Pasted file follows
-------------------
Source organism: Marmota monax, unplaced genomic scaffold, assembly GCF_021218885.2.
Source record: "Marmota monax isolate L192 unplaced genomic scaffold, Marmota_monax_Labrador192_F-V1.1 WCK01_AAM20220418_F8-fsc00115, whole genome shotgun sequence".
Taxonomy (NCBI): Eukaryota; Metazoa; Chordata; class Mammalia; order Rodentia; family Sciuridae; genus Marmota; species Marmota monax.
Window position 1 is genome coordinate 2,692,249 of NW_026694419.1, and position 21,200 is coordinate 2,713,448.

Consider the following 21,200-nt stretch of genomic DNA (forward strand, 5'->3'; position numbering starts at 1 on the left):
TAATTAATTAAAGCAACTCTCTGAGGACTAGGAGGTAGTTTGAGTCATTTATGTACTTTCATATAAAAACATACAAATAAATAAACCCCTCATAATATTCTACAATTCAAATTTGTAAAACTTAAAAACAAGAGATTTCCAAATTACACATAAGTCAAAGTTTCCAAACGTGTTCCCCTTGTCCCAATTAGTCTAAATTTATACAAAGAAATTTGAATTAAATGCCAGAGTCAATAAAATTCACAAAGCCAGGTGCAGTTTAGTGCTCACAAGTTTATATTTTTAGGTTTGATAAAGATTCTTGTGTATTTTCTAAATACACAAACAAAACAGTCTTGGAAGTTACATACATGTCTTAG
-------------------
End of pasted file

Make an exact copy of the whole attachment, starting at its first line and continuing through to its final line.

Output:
Source organism: Marmota monax, unplaced genomic scaffold, assembly GCF_021218885.2.
Source record: "Marmota monax isolate L192 unplaced genomic scaffold, Marmota_monax_Labrador192_F-V1.1 WCK01_AAM20220418_F8-fsc00115, whole genome shotgun sequence".
Taxonomy (NCBI): Eukaryota; Metazoa; Chordata; class Mammalia; order Rodentia; family Sciuridae; genus Marmota; species Marmota monax.
Window position 1 is genome coordinate 2,692,249 of NW_026694419.1, and position 21,200 is coordinate 2,713,448.

Consider the following 21,200-nt stretch of genomic DNA (forward strand, 5'->3'; position numbering starts at 1 on the left):
TAATTAATTAAAGCAACTCTCTGAGGACTAGGAGGTAGTTTGAGTCATTTATGTACTTTCATATAAAAACATACAAATAAATAAACCCCTCATAATATTCTACAATTCAAATTTGTAAAACTTAAAAACAAGAGATTTCCAAATTACACATAAGTCAAAGTTTCCAAACGTGTTCCCCTTGTCCCAATTAGTCTAAATTTATACAAAGAAATTTGAATTAAATGCCAGAGTCAATAAAATTCACAAAGCCAGGTGCAGTTTAGTGCTCACAAGTTTATATTTTTAGGTTTGATAAAGATTCTTGTGTATTTTCTAAATACACAAACAAAACAGTCTTGGAAGTTACATACATGTCTTAG